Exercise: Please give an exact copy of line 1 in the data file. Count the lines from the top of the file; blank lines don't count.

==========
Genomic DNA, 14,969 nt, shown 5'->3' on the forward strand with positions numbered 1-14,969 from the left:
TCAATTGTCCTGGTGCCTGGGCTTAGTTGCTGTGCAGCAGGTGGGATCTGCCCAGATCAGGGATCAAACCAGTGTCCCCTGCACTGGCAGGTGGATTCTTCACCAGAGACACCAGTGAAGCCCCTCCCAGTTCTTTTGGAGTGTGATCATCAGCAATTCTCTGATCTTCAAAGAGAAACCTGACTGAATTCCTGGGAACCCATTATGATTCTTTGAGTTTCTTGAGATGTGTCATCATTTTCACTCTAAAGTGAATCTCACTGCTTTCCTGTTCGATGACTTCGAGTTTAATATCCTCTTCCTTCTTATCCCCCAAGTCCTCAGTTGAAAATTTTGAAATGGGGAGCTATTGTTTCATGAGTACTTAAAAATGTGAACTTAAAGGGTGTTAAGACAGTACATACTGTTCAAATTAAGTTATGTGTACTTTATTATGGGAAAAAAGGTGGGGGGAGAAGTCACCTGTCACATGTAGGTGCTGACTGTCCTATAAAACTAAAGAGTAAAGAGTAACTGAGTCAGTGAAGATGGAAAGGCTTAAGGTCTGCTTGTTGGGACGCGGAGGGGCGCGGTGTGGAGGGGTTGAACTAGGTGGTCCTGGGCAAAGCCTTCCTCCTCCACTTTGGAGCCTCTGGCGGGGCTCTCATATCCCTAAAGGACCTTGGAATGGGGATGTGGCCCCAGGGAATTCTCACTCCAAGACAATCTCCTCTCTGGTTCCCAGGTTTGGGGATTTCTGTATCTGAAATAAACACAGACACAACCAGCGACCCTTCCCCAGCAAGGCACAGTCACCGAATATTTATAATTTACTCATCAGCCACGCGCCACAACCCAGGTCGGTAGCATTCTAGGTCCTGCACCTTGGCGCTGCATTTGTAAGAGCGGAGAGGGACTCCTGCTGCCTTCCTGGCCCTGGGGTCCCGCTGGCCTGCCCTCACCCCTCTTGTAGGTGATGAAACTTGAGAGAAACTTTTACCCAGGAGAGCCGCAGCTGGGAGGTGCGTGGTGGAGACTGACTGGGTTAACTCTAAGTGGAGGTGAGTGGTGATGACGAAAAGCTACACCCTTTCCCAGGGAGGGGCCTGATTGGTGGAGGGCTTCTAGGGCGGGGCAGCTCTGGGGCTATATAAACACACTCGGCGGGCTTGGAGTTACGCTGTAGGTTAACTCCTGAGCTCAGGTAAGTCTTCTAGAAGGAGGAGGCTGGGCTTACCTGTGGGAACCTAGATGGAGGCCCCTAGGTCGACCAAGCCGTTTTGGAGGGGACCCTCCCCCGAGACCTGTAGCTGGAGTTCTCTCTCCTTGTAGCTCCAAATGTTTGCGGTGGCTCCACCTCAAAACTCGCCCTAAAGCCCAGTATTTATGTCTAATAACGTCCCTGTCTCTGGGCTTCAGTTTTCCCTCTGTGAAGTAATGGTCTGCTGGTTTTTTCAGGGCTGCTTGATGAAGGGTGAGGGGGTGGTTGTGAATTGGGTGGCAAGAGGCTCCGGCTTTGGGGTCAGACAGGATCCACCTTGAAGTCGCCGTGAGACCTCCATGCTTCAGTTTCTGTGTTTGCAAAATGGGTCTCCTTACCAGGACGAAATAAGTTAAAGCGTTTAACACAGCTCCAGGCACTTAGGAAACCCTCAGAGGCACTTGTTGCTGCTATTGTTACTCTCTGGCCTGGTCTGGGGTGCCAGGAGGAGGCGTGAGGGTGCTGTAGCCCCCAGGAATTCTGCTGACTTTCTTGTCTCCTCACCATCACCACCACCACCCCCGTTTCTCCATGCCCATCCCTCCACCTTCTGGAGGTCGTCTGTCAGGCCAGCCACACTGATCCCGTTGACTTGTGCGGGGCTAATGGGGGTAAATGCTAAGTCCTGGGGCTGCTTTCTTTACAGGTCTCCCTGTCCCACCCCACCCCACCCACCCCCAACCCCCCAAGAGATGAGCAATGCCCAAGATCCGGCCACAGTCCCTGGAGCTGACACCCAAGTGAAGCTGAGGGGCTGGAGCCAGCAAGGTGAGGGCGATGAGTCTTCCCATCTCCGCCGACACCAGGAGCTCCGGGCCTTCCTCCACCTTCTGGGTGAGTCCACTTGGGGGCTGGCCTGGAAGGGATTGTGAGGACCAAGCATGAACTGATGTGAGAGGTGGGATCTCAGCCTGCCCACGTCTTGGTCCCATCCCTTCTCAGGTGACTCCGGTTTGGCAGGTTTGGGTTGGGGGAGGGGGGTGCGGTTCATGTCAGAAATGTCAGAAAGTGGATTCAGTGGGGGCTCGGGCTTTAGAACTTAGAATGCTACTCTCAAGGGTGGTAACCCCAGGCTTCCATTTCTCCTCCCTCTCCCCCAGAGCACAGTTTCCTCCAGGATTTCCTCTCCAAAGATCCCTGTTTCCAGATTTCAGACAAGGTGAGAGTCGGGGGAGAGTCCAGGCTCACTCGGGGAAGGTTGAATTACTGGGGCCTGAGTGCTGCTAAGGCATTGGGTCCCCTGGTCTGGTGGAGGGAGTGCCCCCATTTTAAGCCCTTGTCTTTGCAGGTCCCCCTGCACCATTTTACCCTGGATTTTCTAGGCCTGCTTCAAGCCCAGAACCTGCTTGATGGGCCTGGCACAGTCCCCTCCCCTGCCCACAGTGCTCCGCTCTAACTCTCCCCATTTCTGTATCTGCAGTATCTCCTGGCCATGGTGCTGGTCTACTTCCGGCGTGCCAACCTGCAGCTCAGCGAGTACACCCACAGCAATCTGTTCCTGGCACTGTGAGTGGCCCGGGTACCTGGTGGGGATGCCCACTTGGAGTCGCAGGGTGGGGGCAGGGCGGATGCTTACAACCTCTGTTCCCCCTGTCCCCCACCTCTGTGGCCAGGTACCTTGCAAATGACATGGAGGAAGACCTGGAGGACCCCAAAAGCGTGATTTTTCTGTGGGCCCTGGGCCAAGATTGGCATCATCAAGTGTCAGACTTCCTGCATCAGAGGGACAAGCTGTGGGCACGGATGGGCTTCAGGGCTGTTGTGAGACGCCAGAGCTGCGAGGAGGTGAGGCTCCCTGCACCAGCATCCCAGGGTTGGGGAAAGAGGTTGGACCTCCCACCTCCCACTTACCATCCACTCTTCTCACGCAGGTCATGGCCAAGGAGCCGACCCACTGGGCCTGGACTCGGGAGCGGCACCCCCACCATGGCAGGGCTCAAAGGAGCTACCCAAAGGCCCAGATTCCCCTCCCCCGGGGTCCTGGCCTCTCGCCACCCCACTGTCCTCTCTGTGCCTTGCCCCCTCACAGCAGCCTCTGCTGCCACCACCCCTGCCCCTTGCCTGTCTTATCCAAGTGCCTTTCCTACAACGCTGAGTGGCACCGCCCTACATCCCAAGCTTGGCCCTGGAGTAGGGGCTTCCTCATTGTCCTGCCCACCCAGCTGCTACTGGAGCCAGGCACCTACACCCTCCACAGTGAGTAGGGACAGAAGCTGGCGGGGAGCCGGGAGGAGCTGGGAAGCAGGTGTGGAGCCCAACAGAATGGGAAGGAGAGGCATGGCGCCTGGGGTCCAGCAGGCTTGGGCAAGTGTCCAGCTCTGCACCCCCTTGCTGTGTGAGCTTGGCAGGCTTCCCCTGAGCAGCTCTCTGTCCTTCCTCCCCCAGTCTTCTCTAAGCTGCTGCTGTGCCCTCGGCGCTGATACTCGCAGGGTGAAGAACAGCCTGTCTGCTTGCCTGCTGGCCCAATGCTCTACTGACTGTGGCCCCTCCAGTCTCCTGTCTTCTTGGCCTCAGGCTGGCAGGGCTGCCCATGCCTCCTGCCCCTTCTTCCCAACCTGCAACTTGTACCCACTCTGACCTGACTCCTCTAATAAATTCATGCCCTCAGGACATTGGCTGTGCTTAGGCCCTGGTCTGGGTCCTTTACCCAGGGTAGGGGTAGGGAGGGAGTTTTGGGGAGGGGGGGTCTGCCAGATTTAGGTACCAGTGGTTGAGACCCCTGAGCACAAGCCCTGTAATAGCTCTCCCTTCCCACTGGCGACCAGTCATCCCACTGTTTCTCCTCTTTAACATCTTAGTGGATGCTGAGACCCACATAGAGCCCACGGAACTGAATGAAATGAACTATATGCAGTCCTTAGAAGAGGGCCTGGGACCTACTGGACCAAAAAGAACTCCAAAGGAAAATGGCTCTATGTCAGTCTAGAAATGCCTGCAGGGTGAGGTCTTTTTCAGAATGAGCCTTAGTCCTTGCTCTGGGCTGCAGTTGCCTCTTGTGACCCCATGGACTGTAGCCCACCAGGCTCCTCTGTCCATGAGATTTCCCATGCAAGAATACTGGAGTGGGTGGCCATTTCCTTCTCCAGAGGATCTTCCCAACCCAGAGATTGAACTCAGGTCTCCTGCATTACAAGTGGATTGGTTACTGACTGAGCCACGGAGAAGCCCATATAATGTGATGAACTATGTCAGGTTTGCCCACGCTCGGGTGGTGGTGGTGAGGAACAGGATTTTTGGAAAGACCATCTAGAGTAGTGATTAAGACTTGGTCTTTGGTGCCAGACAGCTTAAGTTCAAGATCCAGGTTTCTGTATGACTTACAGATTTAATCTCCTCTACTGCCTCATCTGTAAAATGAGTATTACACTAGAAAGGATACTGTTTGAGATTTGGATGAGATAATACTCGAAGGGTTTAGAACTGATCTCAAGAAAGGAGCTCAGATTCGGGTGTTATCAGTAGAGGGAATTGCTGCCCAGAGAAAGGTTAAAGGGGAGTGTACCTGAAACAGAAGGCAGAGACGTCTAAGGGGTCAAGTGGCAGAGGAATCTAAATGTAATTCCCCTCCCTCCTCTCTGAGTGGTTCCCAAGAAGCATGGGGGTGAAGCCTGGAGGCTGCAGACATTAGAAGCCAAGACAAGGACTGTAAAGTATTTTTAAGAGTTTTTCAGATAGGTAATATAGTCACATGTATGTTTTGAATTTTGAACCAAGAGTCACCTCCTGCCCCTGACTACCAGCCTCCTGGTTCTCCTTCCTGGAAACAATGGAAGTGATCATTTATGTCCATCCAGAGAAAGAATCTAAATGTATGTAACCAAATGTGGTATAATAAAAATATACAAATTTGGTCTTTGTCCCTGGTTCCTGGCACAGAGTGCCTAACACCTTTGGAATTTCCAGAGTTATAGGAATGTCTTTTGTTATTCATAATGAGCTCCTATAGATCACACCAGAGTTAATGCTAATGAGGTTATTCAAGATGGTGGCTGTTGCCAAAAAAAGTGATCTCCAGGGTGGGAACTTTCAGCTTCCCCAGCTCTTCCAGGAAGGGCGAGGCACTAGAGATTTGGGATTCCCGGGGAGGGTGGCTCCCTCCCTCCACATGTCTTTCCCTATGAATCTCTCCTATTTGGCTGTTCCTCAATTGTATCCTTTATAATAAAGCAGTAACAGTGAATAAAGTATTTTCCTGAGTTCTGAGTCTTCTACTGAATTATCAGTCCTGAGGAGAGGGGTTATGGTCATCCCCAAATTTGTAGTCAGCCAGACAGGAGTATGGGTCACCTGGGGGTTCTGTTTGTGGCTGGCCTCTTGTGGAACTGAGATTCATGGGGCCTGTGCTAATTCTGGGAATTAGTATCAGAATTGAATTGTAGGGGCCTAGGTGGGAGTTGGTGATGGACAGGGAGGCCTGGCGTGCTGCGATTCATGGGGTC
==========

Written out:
Genomic DNA, 14,969 nt, shown 5'->3' on the forward strand with positions numbered 1-14,969 from the left: